But pro-solar groups including the Acadia Center, Vote Solar and the Energy Freedom Coalition of America (EFCA) protested that National Grid had failed to provide data or evidence to back up this assertion. DPU’s ruling sided with these protests, finding that National Grid “has not quantified the amount of costs attributable specifically to DG customers and has not quantified the distribution system benefits associated with DG customers in its service territory.”


But opponents like the nonprofit Acadia Center said that singling out those types of projects would “arbitrarily discourage key types of distributed generation, including community shared solar and projects that benefit affordable housing projects and low-income ratepayers.” In other words, it would hinder customers who can’t put solar on their own rooftops.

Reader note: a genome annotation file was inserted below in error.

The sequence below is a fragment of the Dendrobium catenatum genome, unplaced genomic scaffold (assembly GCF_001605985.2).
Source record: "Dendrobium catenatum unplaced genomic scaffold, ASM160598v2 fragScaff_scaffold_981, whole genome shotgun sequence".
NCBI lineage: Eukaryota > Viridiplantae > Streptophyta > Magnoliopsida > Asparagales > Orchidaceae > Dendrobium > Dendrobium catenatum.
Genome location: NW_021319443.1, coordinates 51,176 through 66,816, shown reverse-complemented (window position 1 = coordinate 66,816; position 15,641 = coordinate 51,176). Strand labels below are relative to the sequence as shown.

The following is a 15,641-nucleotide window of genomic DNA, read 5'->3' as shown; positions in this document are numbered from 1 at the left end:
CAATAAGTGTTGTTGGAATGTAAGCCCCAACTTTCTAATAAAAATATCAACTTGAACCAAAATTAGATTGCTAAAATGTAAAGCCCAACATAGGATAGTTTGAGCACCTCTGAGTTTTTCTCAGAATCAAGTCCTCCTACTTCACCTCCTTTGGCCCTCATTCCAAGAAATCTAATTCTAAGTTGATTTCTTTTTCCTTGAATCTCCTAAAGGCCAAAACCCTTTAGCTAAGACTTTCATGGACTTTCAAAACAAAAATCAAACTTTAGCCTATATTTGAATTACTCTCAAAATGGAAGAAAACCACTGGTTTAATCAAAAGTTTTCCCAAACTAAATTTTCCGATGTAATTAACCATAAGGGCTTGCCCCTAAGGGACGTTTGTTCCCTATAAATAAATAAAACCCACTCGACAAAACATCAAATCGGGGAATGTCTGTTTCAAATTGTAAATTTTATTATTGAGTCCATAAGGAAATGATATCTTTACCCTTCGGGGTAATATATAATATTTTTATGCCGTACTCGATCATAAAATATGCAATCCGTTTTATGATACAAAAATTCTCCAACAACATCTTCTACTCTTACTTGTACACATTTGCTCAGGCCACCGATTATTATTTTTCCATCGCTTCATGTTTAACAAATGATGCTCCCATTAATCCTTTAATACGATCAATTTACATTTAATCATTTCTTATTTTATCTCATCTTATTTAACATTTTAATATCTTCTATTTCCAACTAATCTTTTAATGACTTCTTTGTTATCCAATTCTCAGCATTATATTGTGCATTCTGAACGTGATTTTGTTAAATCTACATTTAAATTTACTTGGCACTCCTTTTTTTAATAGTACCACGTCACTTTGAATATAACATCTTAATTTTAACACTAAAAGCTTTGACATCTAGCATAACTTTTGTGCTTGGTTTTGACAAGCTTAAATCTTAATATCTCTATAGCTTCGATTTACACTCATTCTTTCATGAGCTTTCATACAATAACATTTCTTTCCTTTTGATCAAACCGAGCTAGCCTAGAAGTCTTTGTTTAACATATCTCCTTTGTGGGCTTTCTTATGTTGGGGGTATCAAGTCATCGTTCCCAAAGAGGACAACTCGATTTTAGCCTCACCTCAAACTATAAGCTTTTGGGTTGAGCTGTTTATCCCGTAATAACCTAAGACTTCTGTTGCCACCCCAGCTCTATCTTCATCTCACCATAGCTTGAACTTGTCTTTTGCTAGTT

Beyond that, the fees are “not based on an analysis of the costs and benefits of distributed generation to the electric system or even based on estimated costs to the distribution system,” the group wrote. Distributed energy backers have noted that these projects can actually help reduce system costs, by providing more energy closer to the point of consumption and reducing load on the grid.

Read the full article from Greentech Media here.